“ A tall woman with a beautiful figure, which some member of the family had once compared to a heathen goddess…Her hands, gloved in French Grey, were crossed one over the other, her grave, charming face held to one side, and the eyes of all men near were fastened on it. Her figure swayed, so balanced that the very air seemed to set it moving. There was warmth, but little colour, in her cheeks; her large, dark eyes were soft. But it was at her lips - asking a question, giving an answer, with that shadowy smile - that men looked; they were sensitive lips, sensuous and sweet, and through them seemed to come warmth and perfume like the warmth and perfume of a flower.”

Irene is hypnotic; desirable. She has an ethereal, sublime, other worldly beauty, that is all her own.

I don’t know who I would cast as Irene, in a new adaptation. Gina Mckee in the ITV version didn’t cut it for me. Nyree Dawn Porter was convincing, in the much earlier BBC adaptation. There certainly aren’t any actresses around today that have Irene’s class. Anyway they’re all far too skinny. Their little faces have been cosmetically modified to all look the same.

Soames Forsyte is a funny little man. Funny in the peculiar sense -- definitely not ha ha! You don’t get a laugh, or a joke, from Soames. He’s cold; indifferent to the feelings of others. He doesn’t care about the effect he has on other people. I’m trying to think of a counterpart to Soames, for today’s world.

I can’t.

Soames is the worst kind of creep. You see him today, reconstructed in photo fits for CRIMEWATCH; he is usually wanted for sex crimes. Galsworthy describes Soames’ movements as “mouse like.” Soames doesn’t walk; he “mouses.”

Soames, is the character whose head we get into the most, and Galsworthy allows Soames' own narrow thoughts to speak for him. Soames’ only passions in life are the Forsyte name, his art collection and his beautiful wife Irene. All of these things Soames owns.

Irene is a wife and therefore a possession, both in the eyes of the law at that time, and by Soames.

Irene’s unhappy marriage to Soames Forsyte has become a metaphor for the plight of women in nineteenth century England before the passage of the Woman’s Property Act (1881) and the agitation for further reforms. (Linda Strahan)

Irene is repelled by Soames.

Much has been made of the rape scene, both in the ITV 2002 adaptation of the novel and in the 1967 BBC adaptation. I can only imagine how it would be written today, writers scrabbling around for lurid metaphors, to convey the repulsiveness and violence of Soames’ violation of Irene. It would go on for pages. Galsworthy simply says;

“The morning after a certain night on which Soames at last asserted his rights and acted like a man, he breakfasted alone.”

There is no contrition; no regret. Soames has decided that his act will be a step towards reconciliation for him and the wife that he owns. Irene’s smothered sobs haunt him throughout the day. He simply reads the newspaper; he hears again and again the "sounds of her broken heart." Soames keeps himself busy. Even in the final pages of the book, Soames is still justifying himself. It wouldn’t have happened if Irene had been a good wife.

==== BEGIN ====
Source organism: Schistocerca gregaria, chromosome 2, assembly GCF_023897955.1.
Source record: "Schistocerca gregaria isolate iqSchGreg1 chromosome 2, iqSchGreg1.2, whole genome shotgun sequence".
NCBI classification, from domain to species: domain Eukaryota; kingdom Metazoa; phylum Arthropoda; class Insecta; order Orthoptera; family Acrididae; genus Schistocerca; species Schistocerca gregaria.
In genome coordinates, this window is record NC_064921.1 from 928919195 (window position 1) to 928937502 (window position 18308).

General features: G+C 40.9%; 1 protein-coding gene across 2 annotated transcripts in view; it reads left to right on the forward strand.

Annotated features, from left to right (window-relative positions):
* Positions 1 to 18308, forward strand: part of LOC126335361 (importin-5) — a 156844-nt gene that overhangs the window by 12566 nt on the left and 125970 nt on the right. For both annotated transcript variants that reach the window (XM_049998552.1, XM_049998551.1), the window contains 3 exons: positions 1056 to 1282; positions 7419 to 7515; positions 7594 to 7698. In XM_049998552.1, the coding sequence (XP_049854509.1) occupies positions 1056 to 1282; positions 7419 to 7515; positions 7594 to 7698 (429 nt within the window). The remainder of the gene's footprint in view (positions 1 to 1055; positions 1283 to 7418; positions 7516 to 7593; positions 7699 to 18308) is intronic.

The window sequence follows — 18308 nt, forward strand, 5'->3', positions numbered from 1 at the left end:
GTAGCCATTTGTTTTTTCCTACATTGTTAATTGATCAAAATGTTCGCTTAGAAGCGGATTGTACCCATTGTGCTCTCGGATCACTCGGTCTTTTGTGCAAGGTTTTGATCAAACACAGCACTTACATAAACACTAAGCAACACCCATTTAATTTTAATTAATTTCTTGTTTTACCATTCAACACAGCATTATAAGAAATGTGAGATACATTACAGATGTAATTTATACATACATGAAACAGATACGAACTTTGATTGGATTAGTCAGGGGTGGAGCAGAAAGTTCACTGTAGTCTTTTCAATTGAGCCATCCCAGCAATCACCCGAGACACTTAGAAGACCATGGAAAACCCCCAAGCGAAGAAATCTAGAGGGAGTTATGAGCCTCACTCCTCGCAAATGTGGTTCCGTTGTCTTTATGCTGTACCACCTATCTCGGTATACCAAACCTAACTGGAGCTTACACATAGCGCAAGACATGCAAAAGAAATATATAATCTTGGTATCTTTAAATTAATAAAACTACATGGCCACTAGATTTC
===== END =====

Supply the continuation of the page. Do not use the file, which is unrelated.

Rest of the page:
Damian Lewis played the part of Soames in the ITV version of Galsworthy’s book. Eric Porter, in the BBC much earlier version. I think both actors captured the essence of Soames.

“Funnily, Lewis does very little indeed. One scene has him manipulating events to his way of thinking without actually saying a word.
But there is a smouldering power to him and you correctly fear for anyone who tries to confront him.” (from the web).

And of Eric Porter’s performance;

“Among the most famous scenes were one in which the hapless Irene, unloved by her cold and possessive husband Soames, was brutally raped by him as their marriage fell apart. The scene was rendered even more convincing by bloodstains on Irene's dress (Eric Porter had inadvertently cut his hand on her brooch when tearing off her bodice).” (Wiki)

Read THE FORSYTE SAGA as a Victorian soap. Read it as a false construct of the bliss of the family; the spoken lies, the unspoken truths. Read it and analyse it, if that’s what you want to do; or read it as a great story -- but, oh, please do read it.

Saturday, 9 January 2010


Enjoy this lovely review, from my friend; the Viscount. Chris -- I hope you like it!

I loved this short story by M. Christian. He has a fabulously descriptive writing style that places one there in the scene with the eager participants. I could smell the tar and feel the heat of the sun beating down. I was on that rooftop. I even found myself getting slightly aroused, at this young women amusing herself in such a public place. She is surrounded by the all seeing eyes, hidden behind the blank looking glassy panes of the buildings all around her. For a queer reader like me that's saying something as this guy likes guys. They can see her, she can't see them and my -- what a display she gives.

Most of us are voyeurs to some degree or other, even general cinema, or TV is a kind of voyeurism. However in these circumstances the subject of desire isn't physically present. Is it the physical presence of the object of our desires, is that what makes voyeurism so arousing? Is it the fear of being caught that turns us on?